of government has been the source of many problems and conflicts.
In practical terms, the desired results of society's collectivist
planners are not actualized in the long term, because government
intervention and socialist central planning involve violations of
liberty and property, and cause further destruction of society.
That applies to both international
and domestic interventions.

Let me put
it this way: If I hire a bodyguard, his job is to protect me from
the aggressive acts of others. I don't want him to do anything else.
I don't want him to go into the neighbors' home next door to organize
their home for them, and I certainly don't want him to act aggressively
against others. But if he starts a fight with someone, or interferes
with someone else's fight, at that instant he is making me
more vulnerable to subsequent aggression by the objects of that
bodyguard's aggression.

Governments
that impose intrusions into other territories or start wars make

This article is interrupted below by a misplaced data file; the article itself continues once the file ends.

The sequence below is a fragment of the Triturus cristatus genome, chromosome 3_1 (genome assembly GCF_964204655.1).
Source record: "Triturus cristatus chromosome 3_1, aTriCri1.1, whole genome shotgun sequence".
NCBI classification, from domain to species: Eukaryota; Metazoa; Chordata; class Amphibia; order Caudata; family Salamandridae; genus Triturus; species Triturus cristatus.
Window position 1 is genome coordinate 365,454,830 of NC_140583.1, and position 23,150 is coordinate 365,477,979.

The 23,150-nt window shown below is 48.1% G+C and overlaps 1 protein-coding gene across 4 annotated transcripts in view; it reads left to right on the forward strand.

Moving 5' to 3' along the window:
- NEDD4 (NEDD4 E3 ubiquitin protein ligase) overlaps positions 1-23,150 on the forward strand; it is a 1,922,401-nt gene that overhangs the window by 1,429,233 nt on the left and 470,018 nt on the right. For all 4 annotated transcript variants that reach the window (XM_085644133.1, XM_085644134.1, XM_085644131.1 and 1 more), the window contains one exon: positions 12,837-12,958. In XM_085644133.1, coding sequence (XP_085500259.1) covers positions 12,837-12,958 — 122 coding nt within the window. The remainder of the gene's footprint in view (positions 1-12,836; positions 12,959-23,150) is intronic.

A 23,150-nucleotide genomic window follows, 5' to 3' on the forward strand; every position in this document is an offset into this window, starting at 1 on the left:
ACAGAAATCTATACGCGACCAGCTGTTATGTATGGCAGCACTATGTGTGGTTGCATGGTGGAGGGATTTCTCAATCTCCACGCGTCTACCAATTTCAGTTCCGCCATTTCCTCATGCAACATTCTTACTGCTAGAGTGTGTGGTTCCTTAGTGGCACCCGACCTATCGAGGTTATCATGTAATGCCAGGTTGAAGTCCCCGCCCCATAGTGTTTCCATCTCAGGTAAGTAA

their own populations more vulnerable. Poking
Middle-Eastern hornets' nests has made Americans less safe.

But I believe
that the Rule of Law is absolute. Never intrude into the lives,
liberty or property of others anywhere. No theft, no trespassing,
no killing of innocent human beings, period.

Call me old
fashioned.

To the Founders,
a moral government does not violate any individual's right of sovereignty,
one's right to life, liberty and property, in or outside of America.
And the denial of due process is not only contrary to the Founders'
original intent, but conservatives may very well have been supporting
policies that could be used against
them
by presidents and their flunkies who do not believe in
the idea of inalienable rights. We have already learned that about
Elena Kagan.

We really must
decide whether or not "all men are created equal," and
"are endowed by their Creator with certain unalienable Rights."
To be a truly moral society under absolute Rule of Law, a society
must decide in the affirmative.

I wish that
conservatives agreed with me on that.

Scott
Lazarowitz [send him mail]
is a commentator and cartoonist at Reasonandjest.com.